When it comes to science and religion, it’s no secret that the two are wildly incompatible. Whilst scientists take an evolutionary approach, religious institutions favour creationism, the idea that the universe originates from acts of divine creation. As one of the most pre-eminent scientists of the last century, we can expect Microsoft-founder Bill Gates to take an empirical approach to religion. But is this true?
Bill Gates is religious. He follows Catholicism and believes in God, but as a data-driven scientist, he is far from a devout Christian. Speaking to Rolling Stones magazine Gates said: “I think it makes sense to believe in God, but exactly what decision in your life you make differently because of it, I don’t know”.
Bill Gates may be known for his outspoken views on topics such as anti-vaxxers, veganism, and poverty, but when it comes to religion Gates is tight-lipped. The few declarations that Gates has made about religion in a bid to decipher what he believes in and what he doesn’t.
Is Bill Gates Christian?
Born in 1955 in Seattle, Washington, Bill Gates was raised in a Christian household. He grew up attending a Congregationalist church, which is now a defunct form of Protestantism. But it seems that Bill didn’t carry his faith into adulthood.
In 1995 at the age of 40, Gates was interviewed by David Frost about the topic of religion to which he said:
“I’m not somebody who goes to church on a regular basis. The specific elements of Christianity are not something I’m a huge believer in. […] In terms of doing things I take a fairly scientific approach to why things happen and how they happen. I don’t know if there is a god or not.”
More recently in 2014, Bill was asked by Jeff Goodell from Rolling Stones whether his charitable work has changed his opinions on religion. Bill replied:
“The moral systems of religion, I think, are super important. We’ve raised our kids in a religious way; they’ve gone to the Catholic church that Melinda goes to and I participate in. […] I agree with Richard Dawkins that mankind felt the need for creation myths. […] Now science has filled in some of the realm that religion used to fill”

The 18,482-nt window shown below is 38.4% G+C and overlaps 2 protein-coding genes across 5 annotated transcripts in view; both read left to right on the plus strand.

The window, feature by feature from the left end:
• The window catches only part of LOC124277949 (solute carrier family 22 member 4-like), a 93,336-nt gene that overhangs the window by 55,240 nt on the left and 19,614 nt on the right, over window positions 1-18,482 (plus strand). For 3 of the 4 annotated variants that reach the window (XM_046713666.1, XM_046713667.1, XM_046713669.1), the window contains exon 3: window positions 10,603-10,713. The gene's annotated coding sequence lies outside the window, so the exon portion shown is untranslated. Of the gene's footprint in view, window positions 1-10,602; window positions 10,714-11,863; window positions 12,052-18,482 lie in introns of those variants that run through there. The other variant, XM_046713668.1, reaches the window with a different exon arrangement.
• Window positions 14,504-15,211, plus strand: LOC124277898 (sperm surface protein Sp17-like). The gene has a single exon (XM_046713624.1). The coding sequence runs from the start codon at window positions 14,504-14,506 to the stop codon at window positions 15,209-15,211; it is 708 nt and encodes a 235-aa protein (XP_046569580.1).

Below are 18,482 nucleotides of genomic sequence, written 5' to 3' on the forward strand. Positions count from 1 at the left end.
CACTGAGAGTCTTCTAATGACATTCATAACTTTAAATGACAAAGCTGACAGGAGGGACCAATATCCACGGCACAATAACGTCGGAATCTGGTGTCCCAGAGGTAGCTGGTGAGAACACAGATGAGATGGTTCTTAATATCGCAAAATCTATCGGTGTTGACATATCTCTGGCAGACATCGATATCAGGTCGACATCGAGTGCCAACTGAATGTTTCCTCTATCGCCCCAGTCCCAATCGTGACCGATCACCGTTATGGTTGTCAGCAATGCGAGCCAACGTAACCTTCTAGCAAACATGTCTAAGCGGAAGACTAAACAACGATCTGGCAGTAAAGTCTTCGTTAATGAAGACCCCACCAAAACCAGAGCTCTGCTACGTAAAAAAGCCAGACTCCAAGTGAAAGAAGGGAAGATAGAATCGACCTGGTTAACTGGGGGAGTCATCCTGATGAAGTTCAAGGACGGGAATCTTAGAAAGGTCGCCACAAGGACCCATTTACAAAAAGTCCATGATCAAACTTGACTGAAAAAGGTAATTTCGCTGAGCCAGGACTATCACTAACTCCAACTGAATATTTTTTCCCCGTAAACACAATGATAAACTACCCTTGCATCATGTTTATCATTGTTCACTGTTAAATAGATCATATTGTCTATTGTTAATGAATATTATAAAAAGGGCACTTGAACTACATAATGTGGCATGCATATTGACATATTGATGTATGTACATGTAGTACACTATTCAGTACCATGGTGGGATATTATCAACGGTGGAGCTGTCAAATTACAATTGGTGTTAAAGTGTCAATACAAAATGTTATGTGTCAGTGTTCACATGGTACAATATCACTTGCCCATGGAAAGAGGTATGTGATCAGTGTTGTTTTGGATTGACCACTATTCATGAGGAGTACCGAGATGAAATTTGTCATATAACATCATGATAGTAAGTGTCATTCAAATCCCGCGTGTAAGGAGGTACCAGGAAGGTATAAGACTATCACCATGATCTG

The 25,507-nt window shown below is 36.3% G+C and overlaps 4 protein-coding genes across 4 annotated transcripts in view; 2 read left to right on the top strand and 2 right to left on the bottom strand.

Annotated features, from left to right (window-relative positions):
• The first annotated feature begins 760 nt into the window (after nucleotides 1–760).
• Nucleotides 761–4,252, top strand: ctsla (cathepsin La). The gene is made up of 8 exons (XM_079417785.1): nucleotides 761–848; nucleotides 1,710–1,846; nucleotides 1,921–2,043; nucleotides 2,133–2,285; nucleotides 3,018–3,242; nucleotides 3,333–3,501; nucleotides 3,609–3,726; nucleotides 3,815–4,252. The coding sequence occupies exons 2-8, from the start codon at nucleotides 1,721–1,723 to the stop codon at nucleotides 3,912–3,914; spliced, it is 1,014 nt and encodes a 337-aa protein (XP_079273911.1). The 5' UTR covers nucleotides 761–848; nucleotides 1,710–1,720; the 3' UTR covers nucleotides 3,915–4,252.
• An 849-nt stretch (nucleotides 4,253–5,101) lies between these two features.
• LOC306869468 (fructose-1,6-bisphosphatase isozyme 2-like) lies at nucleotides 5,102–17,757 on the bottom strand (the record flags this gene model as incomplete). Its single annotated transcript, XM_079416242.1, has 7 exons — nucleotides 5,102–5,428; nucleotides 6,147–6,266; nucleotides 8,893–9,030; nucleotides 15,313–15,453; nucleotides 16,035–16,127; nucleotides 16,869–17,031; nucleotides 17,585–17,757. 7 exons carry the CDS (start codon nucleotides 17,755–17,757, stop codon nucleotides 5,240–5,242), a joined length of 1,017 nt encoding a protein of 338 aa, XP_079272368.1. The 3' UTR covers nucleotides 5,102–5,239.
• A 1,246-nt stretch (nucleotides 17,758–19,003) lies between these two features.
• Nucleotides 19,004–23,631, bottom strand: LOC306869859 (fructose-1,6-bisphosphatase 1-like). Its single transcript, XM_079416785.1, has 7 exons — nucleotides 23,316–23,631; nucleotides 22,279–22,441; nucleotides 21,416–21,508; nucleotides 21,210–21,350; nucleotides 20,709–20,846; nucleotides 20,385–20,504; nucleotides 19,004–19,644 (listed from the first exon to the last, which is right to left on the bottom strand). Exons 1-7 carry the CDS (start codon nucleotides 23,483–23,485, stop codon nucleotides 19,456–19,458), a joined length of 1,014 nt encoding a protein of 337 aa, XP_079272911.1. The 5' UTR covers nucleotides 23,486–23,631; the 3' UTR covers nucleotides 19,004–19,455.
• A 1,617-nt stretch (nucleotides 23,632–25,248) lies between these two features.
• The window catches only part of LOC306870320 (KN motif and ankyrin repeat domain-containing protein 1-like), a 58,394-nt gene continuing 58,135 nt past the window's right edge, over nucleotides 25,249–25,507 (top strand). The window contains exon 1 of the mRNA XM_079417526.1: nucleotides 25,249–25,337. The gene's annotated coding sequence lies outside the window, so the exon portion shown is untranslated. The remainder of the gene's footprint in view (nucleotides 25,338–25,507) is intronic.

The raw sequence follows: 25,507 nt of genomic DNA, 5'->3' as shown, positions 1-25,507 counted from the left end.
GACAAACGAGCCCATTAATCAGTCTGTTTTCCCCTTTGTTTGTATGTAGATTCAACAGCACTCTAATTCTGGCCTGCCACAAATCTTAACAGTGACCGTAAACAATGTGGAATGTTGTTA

So we can conclude that Gates has quite a flexible approach to religion. He classifies himself as a Christian and argues that it makes sense to believe in God. Although he agrees that religion has virtue, he prefers to rely on absolute truths, and science is his first port of call.
It’s a Family Matter
From the 1995 PBS interview to the 2014 Rolling Stones interview, Gates’ religious beliefs seem to have gotten stronger. He initially said “I don’t know if there is a god or not” but later argued, “it makes sense to believe in god”. Could it be that the views of Bill’s wife, Melinda, rubbed off on him?
Born in 1964, Melinda grew up at an all-girls Catholic high school in Dallas under the mentorship of Ursuline nuns. Unlike Bill, Melinda’s devotion to Catholicism has not faltered and she still classes herself as a strong Roman Catholic.
But this doesn’t mean that the Catholic church remains uncriticised by Melinda. In her 2019 book, titled ‘The Moment of Lift: How Empowering Women Changes the World’, Melinda raises questions about equality and the role of women within Catholicism.
One example of Bill and Melinda’s liberal approach to Catholicism comes from their work on contraception. The Catholic Church has long been opposed to contraception, in 1968 Pope Paul VI declared that artificial contraception is considered intrinsically evil.
Despite this, the Gates’ have advocated for better accessibility to contraception. In 2013 the Bill and Melinda Gates Foundation awarded $100,000 to fund research into pleasure-enhancing graphene condoms. Similarly, the foundation launched an initiative to make artificial contraception available to 120 million poor women by 2020.